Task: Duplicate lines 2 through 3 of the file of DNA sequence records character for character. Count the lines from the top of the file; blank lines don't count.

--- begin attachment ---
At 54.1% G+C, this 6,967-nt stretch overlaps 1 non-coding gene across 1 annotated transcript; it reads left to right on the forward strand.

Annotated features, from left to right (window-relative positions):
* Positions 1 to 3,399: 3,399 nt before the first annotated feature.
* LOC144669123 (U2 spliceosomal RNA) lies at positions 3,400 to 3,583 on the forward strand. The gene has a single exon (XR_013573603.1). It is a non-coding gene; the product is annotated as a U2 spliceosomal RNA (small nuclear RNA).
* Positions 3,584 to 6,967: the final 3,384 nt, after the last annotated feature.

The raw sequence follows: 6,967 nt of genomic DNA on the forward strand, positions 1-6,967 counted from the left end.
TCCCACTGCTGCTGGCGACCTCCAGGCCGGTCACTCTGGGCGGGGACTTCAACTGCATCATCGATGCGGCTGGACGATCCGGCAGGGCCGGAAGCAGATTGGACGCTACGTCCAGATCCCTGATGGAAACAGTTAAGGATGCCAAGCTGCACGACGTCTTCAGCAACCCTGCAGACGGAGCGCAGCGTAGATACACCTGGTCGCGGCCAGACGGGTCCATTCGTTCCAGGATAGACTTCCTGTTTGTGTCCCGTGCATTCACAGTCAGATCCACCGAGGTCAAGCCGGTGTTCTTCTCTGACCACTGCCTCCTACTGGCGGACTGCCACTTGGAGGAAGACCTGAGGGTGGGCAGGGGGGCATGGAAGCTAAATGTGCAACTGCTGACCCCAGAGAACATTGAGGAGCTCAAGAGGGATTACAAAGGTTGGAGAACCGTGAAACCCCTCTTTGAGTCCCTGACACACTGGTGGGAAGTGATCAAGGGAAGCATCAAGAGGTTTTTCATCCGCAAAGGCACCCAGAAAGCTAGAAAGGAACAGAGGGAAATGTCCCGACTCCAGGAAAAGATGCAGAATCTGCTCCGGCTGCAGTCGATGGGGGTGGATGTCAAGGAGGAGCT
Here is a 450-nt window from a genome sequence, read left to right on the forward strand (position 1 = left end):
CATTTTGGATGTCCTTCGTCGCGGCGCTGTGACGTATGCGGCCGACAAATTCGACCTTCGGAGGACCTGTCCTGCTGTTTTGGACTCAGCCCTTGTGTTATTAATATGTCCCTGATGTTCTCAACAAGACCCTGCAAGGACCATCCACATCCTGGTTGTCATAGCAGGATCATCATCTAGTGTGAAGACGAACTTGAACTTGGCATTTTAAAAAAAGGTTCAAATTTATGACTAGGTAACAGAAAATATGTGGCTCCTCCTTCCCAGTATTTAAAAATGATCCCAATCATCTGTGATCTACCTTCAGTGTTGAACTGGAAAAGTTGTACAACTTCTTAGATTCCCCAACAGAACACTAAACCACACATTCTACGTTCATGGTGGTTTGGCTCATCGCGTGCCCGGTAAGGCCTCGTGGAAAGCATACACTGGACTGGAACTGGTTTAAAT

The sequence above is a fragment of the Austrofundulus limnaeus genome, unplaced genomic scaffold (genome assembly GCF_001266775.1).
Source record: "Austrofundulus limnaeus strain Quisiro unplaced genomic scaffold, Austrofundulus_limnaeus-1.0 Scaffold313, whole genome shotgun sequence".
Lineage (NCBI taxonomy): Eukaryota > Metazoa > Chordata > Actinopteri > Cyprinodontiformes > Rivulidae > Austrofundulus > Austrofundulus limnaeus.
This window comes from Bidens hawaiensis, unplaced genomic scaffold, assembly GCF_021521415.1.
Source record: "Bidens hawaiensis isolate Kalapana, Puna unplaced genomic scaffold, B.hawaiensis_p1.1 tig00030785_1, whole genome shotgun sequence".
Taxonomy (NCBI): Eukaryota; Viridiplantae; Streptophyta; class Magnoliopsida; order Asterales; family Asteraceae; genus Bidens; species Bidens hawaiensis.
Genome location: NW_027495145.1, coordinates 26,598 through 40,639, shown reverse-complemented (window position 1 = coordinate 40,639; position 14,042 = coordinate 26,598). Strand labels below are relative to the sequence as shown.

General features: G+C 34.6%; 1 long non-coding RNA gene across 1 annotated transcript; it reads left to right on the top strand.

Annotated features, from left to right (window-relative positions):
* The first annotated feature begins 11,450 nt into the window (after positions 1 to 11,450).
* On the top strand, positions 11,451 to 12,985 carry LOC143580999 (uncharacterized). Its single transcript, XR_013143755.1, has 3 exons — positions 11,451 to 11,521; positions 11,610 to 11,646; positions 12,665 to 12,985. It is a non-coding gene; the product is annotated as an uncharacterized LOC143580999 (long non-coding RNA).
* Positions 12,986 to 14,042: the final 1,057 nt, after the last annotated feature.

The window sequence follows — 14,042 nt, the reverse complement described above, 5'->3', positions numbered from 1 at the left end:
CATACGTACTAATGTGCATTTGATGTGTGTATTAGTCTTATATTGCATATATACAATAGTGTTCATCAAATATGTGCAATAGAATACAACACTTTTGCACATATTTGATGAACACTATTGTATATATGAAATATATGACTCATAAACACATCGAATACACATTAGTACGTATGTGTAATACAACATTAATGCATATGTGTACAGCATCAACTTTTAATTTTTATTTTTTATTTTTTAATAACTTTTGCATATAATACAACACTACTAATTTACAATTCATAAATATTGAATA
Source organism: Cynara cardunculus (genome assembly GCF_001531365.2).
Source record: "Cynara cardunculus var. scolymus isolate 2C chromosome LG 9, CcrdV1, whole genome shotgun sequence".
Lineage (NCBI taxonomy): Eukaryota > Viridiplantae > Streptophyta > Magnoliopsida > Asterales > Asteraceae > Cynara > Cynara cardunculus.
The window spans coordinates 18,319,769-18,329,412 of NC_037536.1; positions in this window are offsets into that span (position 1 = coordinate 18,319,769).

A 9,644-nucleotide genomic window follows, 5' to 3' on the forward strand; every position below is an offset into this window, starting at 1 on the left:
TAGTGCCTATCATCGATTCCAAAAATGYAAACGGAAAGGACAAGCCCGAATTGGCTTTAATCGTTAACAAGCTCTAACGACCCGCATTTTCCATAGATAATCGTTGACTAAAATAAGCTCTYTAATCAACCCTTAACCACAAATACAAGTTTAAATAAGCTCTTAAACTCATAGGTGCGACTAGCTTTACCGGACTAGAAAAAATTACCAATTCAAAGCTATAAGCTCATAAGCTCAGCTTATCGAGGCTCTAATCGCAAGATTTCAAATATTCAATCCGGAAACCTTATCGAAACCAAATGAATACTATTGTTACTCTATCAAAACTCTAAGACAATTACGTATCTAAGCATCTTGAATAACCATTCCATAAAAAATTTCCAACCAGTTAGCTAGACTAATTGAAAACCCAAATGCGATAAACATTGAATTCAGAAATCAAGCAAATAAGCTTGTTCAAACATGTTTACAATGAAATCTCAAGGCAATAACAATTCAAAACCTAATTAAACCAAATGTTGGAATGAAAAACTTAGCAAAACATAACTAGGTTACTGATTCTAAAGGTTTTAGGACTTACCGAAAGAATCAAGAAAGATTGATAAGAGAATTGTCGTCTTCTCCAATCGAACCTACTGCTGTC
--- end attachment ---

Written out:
Annotated features, from left to right (window-relative positions):
* Positions 1 to 3,399: 3,399 nt before the first annotated feature.